Pyongyang: North Korea's chain of restaurants

The North Korean government operates a chain of hard-currency restaurants throughout Asia, as a means of bringing cash into the country. The Pyongyang restaurants feature abundant food (unlike Pyongyang itself), as well as a floor-show.
Aside from small North Korean flags pinned to the waitresses' blouses, the restaurant is surprisingly free from overt propagandizing. Instead of paeans to the Great Leader and his revolutionary juche ideology, the walls are adorned with a series of monumental landscape paintings. One crashing seascape, rendered in an apocalyptic palette of blues, greens, and reds, recalls the painting used as a backdrop to the official photo of Kim Jong-il and Bill Clinton that was taken during Clinton's visit to Pyongyang in August. The cold flood-lighting and no-camera policy (often violated on the sly by curious Western expats) also lend an Orwellian tinge to an evening at Pyongyang, though the authoritarian mood is often broken by the sound of drunken South Korean businessmen warbling their way through the restaurant's thick karaoke catalog...

In 2006 and 2007, Daily NK reported several incidents in which waitresses from North Korean restaurants in China's Shandong and Jilin provinces tried to defect, forcing the closure of the operations. Kim Myung Ho added that two or three DPRK security agents live onsite at each restaurant to "regulate" the workers and that any attempts at flight result in the immediate repatriation of the entire staff.

Kingdom Kim's Culinary Outposts (via Kottke)

(Image: Slate)


  1. I can only snark about the need for Kim Jong Il to put the effort, or money, into feeding his own people. I’m sure any profits from this go mainly into the military, which is upheld to silliest degree.

    Got to wonder how much cash these things bring in.

  2. I ate in the one in Vientiane in Laos. I didn’t want to support North Korea, but eventually my curiosity got the better of me. (Plus it only cost a few dollars.)
    No floor show, and I had the wierdest Bibimbap I’d ever had (and I lived in South Korea for over a year). So yeah, would not recommend.

  3. So, is this about EARNING hard currency or about passing “supernotes”*. I’m guessing the latter is as important as the former.

    *NK government printed counterfeit.

  4. If only Cuba would copy this plan, here in the US. Yum, steak palomillo, ropa vieja, cafe con leche….

  5. I drove by the one in Siem Reap, Cambodia…really wish I had gone, but then again I guess my money would have been going straight to the DPRK govt…so maybe not

  6. My horror at the ongoing clusterfreak that is NK and subsequently not really wanting to support the regime in any way would probably be overcome by curiosity, if I were to ever stumble across one of these. What does NK cuisine consist of? The same type of stuff that you can find at any Korean restaurant, or things like grass souffle?

  7. I went to one in Beijing. Very weird atmosphere. Almost seemed like a museum. The food was completely forgettable.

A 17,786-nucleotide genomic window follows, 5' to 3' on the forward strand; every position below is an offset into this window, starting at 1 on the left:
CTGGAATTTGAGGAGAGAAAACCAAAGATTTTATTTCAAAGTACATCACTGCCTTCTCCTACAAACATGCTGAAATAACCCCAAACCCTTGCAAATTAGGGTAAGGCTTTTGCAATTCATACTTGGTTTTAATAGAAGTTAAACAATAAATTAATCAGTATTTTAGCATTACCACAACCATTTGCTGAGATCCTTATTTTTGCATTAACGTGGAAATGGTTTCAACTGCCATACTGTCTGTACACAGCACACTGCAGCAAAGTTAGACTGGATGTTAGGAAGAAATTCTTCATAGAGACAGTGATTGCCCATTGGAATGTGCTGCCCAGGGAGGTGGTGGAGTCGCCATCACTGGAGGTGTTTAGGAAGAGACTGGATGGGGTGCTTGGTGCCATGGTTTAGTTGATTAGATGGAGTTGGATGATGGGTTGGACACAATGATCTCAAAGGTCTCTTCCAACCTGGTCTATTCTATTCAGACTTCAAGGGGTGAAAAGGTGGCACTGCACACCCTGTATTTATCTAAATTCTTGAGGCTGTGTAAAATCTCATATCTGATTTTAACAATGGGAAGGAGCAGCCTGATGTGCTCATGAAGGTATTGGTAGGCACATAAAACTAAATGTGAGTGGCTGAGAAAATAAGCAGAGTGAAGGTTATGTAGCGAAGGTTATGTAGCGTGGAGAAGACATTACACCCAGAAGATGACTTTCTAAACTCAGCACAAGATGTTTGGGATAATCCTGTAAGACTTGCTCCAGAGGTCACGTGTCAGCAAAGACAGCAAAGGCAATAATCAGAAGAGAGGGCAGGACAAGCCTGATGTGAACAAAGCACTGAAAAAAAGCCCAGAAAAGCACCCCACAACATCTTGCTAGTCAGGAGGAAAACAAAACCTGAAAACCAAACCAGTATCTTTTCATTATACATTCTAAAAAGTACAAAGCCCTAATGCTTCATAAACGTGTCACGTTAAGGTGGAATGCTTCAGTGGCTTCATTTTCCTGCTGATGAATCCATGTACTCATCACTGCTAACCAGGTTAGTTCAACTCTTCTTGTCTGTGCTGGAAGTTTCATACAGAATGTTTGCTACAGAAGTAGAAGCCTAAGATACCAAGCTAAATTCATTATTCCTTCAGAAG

8. It would be hard to pass one of the restaurants by, that’s for sure. It’s hard to admit that my principles can be bought out for the price of a DPRK floor show, but it’s hard to deny the hope that something suitably insane would happen.

    Kind of like if there were a Charles Manson restaurant.

  9. The inability to vote with one’s wallet is startling: curiosity is enough to overcome supporting one of the most anti-human governments on Earth??

    Acts like(visiting these restaurant, purchasing products from other bad actors) these contribute to tobacco companies fleecing of us, Wall Street collapse, and other awful thing.

    Irrational purchasing=you are basically murdering people with each purchase.

  10. “any attempts at flight result in the immediate repatriation of the entire staff.”

    Wow.. if only we could do that with McDonalds employees…

  11. I went to the one in Phnom Penh in early 2004. Very surreal- waitresses would suddenly cease serving to go onstage and play musical instruments, sing, or dance. I don’t actually remember the food itself, though: too much else to take in.

    Compared to other eateries I went to in the city, it seemed rather upscale and fancy; also, relatively expensive for Phnom Penh. I remember the bathrooms looking very Western, with wide stalls and multiple sinks: a layout like you’d see in an Olive Garden or something.

    And, yes, there were pictures of Kim Jong Il on the wall, but the decor was more understated than I expected.

  12. To expand on Anon #3’s cryptic comment: This is eerily similar to the chain of clone-run fast-food restaurants in the dystopian future Korea in two chapters of David Mitchell’s novel Cloud Atlas. In fact, I wonder if Mitchell knew about this and was inspired by it?

  13. I really have to wonder how much of the country there would be left if everyone who could defect was just let go.

  14. The restaurant business? That’s the best the North Koreans could come up with for a way of making hard cash overseas? The Chinese are at least smart enough to send hookers.

    (I kid, I kid. I know the Chinese hookers aren’t sent by the government).

  15. These places should be avoided. It’s interesting to go, but you’re giving money to a murderous tyrant. Instead lend some money to North Korean defectors; it will leave you with a better taste in your mouth.

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